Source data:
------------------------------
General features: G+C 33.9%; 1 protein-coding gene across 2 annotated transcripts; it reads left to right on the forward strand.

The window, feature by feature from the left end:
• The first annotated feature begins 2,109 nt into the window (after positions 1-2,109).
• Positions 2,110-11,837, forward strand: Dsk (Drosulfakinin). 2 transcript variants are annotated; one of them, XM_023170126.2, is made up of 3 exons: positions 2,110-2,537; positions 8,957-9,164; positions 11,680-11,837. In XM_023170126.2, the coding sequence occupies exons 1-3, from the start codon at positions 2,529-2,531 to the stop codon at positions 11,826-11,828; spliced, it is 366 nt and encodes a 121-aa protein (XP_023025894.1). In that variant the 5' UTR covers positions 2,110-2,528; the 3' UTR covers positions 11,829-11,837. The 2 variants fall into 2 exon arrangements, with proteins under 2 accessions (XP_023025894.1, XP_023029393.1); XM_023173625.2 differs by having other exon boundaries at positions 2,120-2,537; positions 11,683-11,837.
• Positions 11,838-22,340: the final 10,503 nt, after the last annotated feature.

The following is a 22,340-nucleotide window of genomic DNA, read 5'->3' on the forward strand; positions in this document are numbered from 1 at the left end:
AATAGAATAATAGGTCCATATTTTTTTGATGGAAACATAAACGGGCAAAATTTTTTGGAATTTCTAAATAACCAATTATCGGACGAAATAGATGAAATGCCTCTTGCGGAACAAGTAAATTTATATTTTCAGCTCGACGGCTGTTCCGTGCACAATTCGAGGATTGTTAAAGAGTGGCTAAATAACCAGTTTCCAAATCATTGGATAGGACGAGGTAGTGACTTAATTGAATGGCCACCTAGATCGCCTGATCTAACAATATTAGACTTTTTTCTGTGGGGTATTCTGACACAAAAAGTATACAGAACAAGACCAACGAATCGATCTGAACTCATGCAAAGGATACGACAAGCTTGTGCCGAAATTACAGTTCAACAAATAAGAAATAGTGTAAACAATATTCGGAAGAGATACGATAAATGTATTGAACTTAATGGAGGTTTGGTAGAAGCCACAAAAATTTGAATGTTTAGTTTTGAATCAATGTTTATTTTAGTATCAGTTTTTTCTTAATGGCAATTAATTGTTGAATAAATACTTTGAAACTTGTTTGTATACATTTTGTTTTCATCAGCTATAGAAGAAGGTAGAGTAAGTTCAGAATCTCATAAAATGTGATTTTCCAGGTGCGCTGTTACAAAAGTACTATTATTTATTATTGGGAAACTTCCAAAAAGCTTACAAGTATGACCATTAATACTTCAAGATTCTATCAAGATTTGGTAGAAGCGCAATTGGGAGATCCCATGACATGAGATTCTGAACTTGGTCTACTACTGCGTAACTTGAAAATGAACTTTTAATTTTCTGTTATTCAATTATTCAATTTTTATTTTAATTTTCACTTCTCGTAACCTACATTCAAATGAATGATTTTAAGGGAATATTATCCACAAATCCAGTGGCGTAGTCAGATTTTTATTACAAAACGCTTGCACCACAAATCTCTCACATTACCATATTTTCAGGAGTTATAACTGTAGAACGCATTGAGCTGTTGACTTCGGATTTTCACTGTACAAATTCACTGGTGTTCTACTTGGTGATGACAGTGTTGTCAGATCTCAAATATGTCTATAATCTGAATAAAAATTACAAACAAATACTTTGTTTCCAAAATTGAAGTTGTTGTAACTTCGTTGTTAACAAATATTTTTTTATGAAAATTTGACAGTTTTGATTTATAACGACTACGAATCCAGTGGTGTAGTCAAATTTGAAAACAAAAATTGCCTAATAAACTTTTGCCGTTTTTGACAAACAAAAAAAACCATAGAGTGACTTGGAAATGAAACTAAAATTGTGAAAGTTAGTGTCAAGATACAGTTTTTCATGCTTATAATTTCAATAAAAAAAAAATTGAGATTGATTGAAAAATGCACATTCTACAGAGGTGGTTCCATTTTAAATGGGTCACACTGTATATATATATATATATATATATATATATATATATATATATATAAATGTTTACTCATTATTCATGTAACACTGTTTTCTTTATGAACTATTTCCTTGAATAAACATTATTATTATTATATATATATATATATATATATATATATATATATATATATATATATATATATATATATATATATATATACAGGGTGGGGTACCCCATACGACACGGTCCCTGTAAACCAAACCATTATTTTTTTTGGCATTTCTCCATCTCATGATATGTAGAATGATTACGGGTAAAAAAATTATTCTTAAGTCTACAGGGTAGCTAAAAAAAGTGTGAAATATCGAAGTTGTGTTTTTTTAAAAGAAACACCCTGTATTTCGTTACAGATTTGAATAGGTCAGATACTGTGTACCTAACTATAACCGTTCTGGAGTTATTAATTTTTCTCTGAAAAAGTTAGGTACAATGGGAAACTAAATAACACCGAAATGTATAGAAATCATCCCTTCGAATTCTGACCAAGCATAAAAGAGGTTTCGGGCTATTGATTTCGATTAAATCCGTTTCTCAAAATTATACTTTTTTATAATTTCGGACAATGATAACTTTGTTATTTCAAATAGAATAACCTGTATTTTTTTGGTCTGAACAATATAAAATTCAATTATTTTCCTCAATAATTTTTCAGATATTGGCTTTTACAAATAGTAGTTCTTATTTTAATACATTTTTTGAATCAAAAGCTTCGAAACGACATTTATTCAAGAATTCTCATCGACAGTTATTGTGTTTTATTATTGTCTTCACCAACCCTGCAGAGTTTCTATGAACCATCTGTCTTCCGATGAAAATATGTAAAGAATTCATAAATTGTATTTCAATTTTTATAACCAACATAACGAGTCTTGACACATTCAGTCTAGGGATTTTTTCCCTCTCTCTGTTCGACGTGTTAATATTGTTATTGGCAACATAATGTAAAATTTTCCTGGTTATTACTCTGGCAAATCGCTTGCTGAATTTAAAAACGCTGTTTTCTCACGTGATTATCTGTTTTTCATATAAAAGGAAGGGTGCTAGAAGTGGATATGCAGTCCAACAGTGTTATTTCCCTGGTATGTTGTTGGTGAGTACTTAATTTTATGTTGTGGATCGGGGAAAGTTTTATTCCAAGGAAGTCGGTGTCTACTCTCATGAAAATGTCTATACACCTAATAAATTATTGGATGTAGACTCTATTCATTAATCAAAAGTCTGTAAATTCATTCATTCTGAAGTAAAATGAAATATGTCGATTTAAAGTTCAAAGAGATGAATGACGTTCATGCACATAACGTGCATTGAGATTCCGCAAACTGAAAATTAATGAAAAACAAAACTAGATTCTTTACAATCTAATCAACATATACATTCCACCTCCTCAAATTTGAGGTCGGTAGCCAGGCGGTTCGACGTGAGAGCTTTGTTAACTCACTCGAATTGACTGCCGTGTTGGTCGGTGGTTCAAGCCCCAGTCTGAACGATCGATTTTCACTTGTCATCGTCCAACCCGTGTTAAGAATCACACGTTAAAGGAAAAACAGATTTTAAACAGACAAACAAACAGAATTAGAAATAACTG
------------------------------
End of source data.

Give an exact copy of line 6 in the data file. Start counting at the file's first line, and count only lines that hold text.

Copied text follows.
The following is a 22,340-nucleotide window of genomic DNA, read 5'->3' on the forward strand; positions in this document are numbered from 1 at the left end: